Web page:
The Limits of David Barton’s “Freedom of Religion” Argument

Last week the Ninth Circuit rejected an appeal (McCollum v. CDCR) challenging the policy of the California Department of Corrections that allows only leaders of “five faiths” (which actually represent only four faiths—Protestant, Catholic, Muslim, Jewish and Native American) to serve as paid chaplains. The court didn’t address the merits of the case, but only whether the plaintiff McCollum (a Pagan minister) had standing to bring the case. Discussion of the case is all over the Pagan and Wiccan blogs, with some of the very best discussion and analysis is here.

David Barton’s organization Wallbuilders filed an amicus brief in the case. According to the brief, Barton, is “a recognized authority in American history and the role of religion in public life.” The brief adds:

as result of his expertise in these areas, he works as a consultant to national history textbook publishers. He has been appointed by the State Boards of Education in states such as California and Texas to help write the American history and government standards for students in those states. Mr. Barton also consults with Governors and State Boards of Education in several states, and he has testified in numerous state legislatures on American history.

While it’s not clear how much weight Barton’s brief carried with the court, it seems important given his acknowledged influence in the textbook industry.

Substantively, the reasoning found in the brief is a great example of how Barton reads the Constitution. For him, there is a singular view that can be attributed to “the Founders,” discernible by him. But in fact, the documents of the founding era are the product of hard-fought compromise among leaders, bound in time and culture, who profoundly disagreed with each other. They did not think they were writing a sacred text to which all subsequent generations of American were bound by a process that amounts to divining a singular “intent.”

As I have noted before (here and here), Barton’s style of reading the Constitution is modeled on his style of reading the Bible. He treats the Bible as a coherent singular document that can be read from start to finish to yield a clear, undisputed, objective meaning; when it is actually a collection of fragmented texts written over a very long period of time in different cultures, assembled into larger texts, then chosen from an even larger collection of texts in a political process, translated from ancient languages and finally interpreted in different ways by different communities. Every stage of that process continues to be profoundly disputed by scholars and there is always an interpretative framework (albeit all too often an unrecognized one) under any reading of it.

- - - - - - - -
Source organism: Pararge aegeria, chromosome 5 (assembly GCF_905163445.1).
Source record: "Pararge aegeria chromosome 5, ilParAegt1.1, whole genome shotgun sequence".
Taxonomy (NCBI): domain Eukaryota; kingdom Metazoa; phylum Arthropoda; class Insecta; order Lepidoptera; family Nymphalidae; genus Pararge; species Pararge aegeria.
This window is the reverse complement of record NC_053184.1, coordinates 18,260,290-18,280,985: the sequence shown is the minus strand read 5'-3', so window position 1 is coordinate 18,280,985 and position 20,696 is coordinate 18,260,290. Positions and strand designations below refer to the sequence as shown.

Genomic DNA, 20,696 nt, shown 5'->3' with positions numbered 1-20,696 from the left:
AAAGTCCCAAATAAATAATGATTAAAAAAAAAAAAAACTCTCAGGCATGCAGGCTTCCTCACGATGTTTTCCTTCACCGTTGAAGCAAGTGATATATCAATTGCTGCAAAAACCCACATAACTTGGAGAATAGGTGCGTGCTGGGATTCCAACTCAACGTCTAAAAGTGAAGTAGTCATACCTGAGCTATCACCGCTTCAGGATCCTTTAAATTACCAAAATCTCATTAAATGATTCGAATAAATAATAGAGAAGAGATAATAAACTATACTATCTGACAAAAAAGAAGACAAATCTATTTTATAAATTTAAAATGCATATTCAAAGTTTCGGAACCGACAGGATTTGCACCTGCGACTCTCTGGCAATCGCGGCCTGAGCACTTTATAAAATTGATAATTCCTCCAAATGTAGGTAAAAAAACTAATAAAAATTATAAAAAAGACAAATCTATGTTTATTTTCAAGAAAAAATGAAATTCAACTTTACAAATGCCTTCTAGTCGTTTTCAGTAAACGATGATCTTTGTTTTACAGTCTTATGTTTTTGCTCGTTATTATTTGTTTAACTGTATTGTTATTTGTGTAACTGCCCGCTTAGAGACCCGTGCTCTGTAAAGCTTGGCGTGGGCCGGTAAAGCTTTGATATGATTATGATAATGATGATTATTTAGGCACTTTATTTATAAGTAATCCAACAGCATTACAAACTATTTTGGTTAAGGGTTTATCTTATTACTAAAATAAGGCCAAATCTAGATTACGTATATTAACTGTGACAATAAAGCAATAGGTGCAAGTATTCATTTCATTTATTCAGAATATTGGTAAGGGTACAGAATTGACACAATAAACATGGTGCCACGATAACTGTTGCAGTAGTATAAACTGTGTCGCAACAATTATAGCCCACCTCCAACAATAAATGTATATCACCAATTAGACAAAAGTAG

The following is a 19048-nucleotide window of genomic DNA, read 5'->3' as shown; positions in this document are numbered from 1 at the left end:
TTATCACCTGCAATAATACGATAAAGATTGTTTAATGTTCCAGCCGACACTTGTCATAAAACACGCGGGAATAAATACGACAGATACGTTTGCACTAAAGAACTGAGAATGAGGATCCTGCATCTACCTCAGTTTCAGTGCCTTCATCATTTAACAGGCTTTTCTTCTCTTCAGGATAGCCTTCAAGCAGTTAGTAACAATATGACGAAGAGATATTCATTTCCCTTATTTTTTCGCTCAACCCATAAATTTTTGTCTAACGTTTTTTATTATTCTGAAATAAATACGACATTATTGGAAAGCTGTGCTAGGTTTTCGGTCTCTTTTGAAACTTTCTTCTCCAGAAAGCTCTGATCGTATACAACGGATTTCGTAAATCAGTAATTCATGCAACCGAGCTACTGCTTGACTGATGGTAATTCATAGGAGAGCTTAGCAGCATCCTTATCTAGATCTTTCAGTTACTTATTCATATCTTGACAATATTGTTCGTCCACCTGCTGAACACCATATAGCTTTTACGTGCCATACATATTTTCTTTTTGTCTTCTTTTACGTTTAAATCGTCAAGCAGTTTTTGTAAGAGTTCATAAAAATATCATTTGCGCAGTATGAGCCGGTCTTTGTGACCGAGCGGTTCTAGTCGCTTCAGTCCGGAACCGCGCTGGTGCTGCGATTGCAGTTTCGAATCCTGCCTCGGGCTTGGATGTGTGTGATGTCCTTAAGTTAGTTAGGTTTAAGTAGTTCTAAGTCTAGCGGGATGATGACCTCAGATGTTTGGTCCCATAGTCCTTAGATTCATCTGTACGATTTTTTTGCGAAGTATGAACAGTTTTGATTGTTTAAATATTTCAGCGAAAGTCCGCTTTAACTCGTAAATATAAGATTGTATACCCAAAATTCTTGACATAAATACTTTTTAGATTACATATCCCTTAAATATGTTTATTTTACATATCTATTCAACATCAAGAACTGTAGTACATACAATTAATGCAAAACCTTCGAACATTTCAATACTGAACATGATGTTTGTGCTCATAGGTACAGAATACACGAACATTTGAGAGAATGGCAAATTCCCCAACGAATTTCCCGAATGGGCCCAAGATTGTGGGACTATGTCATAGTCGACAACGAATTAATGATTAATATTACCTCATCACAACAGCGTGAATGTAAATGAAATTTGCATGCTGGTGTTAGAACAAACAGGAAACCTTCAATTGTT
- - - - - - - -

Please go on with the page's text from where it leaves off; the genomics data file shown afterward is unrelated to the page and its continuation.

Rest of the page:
The argument Barton made in the amicus brief, moreover, illustrates a second important point. He is being disingenuous when, outside his own little tribe, insists he just wants everyone to have the opportunity to practice their religion freely. He claims this, even to the point of saying that a Muslim-majority community should be able to make “Shar’ia Law” the law of the land—though he did backtrack on that one later.

He argues in this brief, however, that only those religions that fit with what he thinks the founders meant by “religion” should be protected. Protected religion is either Christianity alone or the larger category of monotheism—Barton asserts that rights of conscience don’t extend to atheists either (and by implication Pagans, Buddhists and Hindus):

The Founders were well aware of Christianity, of non-Christian monotheistic belief systems, of atheism, and of heathens and pagans. Thus, whether this Court agrees that “religion” meant monotheism or believes that it meant Christianity; and whether this Court agrees that a belief in future rewards and punishments was part of the definition of “religion,” or believes the opposite; it is clear that atheism, heathenism, and paganism were not part of the definition of “religion.”

And on other occasions Barton has argued against the free exercise rights of Muslims because Islam is “not a religion.”

Indeed, the term religion does have a complicated history and it has often been used (or denied) to legitimize dominance of one group over another. Initially enslaved Africans were thought to be “without religion,” and, in another example, Native Americans were considered “without religion,” and this justified taking their land.

This brief is important because in it Barton made explicit what we have all suspected but which he denies: the only religion protected under his reading of the Constitution is Christianity (and maybe Judaism).

jingerso@unf.edu'

Julie Ingersoll is Associate Professor of Religious Studies at the University of North Florida. She is the author of Evangelical Christian Women: War Stories in the Gender Battles and is currently writing a book on the influence of Christian Reconstructionism.